Many detest it and simply refuse to do it, while others do it begrudgingly while longing for spring’s sunny days. A third group, though, loves it and says that “it’s not a matter of bad weather; it’s a matter of bad clothing choices.”
We’re talking about winter running — which even in the mid-Atlantic can mean temperatures in the 20s, high winds and freezing rain.
None of this, though, has ever stopped Kathy Pugh, a Washington resident and coach who has been leading winter runs and race prep for nearly a decade.
“I love running in the winter. It’s so still, and sometimes you feel like you have the city to yourself,” Pugh says.
Winter running, Pugh says, takes much more thought and preparation than summer running, when shorts, a tank top and sneakers have you ready and out the door in no time.
Running in the cold must be a matter of careful calibration, or you might find your hands numb and your face chapped from high winds.
“Everyone has to figure out what works for them, but generally I suggest that runners dress as if it’s 20 degrees warmer,” she says.
In other words, if you are preparing to go for a run in 20-degree weather, then dress as if it’s 40 degrees.
If it’s windy and cold, then prepare by exposing as little skin as possible, Pugh says. You might even wear a balaclava (ski mask) to protect your face and neck. Think layers and wick-away materials.
“I have never canceled because of cold weather,” Pugh says of her running boot camp.
One of her longtime runners, Hilary Chapman, says cold weather is not the main deterrent against winter running — freezing rain and slippery road conditions are.
“If it’s 40 degrees and raining, then I probably will opt for an indoor group exercise class,” she says.
If she is preparing for a race and misses training runs, she tries to make up for them by doing indoor cycling at roughly the same intensity (measured by heart rate) and duration as her planned training runs.
For example, if she is training for a half-marathon and needs a two-hour run, but the streets outside resemble a hockey rink, then she will do indoor cycling for two hours. She does not care for treadmill running.
“I try to get in a similar workout in terms of level of effort and amount of time,” she says.
Pugh, on the other hand, says she will run outdoors anytime instead of working out indoors. And after years of coaching, she knows where to run when ice and snow coat the streets.
The loop around the Capitol building is 1.1 miles and is usually plowed and iceless within 24 hours of snowfall, she says. Another loop is on the National Mall, where the sidewalks along Jefferson and Madison drives are usually plowed and prepped.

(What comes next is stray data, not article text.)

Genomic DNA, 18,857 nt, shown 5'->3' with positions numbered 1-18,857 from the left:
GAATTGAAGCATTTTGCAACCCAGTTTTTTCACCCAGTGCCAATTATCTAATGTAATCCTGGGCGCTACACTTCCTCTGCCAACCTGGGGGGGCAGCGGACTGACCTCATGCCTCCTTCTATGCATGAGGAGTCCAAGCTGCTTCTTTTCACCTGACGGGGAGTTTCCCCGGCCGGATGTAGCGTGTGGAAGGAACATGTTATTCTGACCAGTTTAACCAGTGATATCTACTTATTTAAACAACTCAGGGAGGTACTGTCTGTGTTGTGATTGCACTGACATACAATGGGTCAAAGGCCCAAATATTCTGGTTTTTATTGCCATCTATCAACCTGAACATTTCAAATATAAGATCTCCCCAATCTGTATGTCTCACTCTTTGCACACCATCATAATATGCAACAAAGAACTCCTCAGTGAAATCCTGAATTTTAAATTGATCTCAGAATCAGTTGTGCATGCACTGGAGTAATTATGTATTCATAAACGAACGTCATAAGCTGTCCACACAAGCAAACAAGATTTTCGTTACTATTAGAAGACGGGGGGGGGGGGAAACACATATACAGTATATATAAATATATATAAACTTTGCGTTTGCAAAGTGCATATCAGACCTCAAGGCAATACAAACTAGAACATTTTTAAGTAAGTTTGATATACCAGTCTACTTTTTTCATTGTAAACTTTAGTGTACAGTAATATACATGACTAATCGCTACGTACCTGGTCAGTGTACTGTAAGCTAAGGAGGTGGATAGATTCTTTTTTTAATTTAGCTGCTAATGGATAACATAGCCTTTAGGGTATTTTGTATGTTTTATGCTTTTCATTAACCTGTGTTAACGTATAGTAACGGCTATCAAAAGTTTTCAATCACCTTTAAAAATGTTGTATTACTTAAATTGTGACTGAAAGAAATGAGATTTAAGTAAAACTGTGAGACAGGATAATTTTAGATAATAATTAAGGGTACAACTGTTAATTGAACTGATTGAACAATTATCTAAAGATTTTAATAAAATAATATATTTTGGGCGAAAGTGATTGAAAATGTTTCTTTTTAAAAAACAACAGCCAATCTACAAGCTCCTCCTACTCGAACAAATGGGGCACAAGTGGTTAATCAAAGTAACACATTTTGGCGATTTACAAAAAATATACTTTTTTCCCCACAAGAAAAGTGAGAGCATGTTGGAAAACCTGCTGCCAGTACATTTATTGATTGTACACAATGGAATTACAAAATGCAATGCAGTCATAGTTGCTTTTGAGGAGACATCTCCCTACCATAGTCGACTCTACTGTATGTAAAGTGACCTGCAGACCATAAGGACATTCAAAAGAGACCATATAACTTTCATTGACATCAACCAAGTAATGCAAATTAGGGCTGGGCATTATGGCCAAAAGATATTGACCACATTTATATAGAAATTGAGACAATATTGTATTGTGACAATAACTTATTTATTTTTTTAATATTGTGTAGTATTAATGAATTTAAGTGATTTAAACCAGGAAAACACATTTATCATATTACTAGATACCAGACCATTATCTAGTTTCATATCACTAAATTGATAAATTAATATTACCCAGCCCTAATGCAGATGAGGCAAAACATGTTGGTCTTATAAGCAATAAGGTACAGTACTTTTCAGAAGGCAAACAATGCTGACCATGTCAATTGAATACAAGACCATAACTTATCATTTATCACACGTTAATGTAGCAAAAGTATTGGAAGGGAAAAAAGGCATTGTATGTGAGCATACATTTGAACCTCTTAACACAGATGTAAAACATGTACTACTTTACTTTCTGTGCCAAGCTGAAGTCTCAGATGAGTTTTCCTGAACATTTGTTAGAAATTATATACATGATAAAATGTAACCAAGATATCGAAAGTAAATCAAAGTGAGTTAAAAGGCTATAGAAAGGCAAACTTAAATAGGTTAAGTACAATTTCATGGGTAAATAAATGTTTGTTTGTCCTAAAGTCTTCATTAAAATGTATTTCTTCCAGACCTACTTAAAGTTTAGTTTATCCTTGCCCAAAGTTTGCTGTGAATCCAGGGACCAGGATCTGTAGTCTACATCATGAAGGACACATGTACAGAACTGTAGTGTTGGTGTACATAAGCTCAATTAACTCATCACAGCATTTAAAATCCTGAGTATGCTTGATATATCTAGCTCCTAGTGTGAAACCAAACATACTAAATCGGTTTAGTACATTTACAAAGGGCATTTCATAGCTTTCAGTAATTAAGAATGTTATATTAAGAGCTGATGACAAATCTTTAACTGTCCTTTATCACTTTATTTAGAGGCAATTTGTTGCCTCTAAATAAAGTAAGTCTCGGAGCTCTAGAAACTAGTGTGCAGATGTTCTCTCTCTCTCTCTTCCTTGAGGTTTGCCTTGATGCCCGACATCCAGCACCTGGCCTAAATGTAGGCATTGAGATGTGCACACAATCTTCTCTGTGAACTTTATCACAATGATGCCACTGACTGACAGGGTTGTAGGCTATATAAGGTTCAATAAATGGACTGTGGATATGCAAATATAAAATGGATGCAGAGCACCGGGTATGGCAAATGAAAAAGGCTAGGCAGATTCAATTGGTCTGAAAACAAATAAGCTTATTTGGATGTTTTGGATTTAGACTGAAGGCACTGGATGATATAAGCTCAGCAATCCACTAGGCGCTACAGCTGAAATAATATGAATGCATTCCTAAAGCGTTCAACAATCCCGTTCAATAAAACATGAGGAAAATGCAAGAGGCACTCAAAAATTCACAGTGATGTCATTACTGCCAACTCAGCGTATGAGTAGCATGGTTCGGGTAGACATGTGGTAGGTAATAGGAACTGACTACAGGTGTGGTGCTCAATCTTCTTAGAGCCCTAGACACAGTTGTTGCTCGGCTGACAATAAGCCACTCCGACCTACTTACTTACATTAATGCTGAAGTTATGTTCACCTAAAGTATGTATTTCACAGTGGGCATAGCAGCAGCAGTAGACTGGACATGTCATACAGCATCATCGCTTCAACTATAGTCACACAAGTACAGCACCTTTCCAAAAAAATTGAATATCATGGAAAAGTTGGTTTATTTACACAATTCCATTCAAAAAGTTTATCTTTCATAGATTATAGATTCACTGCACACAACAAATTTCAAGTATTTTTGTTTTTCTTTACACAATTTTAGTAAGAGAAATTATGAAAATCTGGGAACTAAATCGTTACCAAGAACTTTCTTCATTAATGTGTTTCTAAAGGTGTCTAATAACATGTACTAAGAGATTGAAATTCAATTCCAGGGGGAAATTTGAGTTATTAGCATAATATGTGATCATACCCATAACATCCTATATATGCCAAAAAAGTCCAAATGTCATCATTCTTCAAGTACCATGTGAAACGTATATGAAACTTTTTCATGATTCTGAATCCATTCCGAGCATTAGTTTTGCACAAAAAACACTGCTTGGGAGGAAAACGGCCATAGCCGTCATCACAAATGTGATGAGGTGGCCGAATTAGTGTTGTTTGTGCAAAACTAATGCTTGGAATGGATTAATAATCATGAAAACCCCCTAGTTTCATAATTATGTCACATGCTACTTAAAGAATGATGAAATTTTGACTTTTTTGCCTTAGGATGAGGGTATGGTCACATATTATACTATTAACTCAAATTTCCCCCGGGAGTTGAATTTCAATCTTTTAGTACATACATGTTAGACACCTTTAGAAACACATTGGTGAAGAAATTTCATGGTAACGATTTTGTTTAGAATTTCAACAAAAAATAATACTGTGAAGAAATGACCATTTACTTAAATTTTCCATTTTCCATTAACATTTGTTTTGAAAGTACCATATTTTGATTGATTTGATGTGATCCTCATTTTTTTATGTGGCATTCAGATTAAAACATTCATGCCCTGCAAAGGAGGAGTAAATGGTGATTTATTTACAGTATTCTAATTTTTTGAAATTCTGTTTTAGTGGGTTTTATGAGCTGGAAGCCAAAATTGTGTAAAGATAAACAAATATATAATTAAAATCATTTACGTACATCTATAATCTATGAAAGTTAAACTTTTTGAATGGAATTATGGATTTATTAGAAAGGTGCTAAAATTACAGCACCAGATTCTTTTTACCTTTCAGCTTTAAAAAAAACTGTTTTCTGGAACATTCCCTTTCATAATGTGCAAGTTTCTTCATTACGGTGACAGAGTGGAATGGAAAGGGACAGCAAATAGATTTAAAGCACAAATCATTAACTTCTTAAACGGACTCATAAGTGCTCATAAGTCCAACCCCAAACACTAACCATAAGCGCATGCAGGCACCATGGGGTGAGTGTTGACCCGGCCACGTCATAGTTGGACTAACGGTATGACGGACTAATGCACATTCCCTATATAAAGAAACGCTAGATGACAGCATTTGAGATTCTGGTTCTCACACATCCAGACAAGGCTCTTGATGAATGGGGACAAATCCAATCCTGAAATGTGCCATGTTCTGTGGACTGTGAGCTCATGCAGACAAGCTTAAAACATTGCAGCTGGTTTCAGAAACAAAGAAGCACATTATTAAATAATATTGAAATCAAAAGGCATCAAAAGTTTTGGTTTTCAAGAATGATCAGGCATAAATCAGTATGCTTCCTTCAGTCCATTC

“We will just do repeats if we need to,” Pugh says, meaning she will make sure her runners get the distances they need on ice-free streets — even though sometimes it means doing repetitive loops.
Other winter running tips by Pugh and Chapman:
• Take warmups extra seriously (e.g. dynamic stretching).
• Eat a bigger breakfast. • Hydrate at least four ounces per hour even though you might not feel like it.
• Take it easy during the first mile.
• Do your post-run stretch indoors, and get into the warm shower quickly.
• On race day, it’s important to prepare to have to wait at the start. Runner Kate Langbein suggests wearing a throwaway long-sleeved T-shirt until the race begins. She also wears wool socks, mittens and a skin block such as Vaseline if it’s windy.
“Wool socks cannot be oversold,” she says.
As for winter running tips in general, Langbein suggests running with reflective gear, because chances are you will be running in the dark before or after work. Although conceding winter running can be daunting, she says that winter is when she became a runner — her first significant race being the Rock ‘n’ Roll Half Marathon in Washington in 2007. She started training in winter 2006.
“I didn’t know any better,” she jokes.
But as it turned out, winter running is by far her favorite, and her best race was in New York City in 35-degree weather. Her favorite training site: new snow in Rock Creek Park, which she describes as magical. You get to make the first tracks.
The only time she runs on the treadmill? You guessed it: in the muggy heat of D.C. summer days.
“I ran 17 miles on a treadmill one summer to avoid the heat. I hate to be too hot,” she says.
But back to winter running.
Chapman says she has all but quit doing big races because waiting around is too cold. She has Raynaud’s disease, which affects the blood supply to her fingers on very cold days.
“No one makes running gloves that are adequate,” Chapman says.
Final tips from Pugh: Run with a buddy or group to stay safe while it’s dark and possibly icy, check the weather forecast, and make sure to account for the wind when you make your clothing choices.
“Wind is like the heat index in the summer,” she says. But once the wind is entered into the equation, Pugh feels about winter runs the way she feels about any run: It’s a moving meditation. It’s a time for peace, quiet and self-care.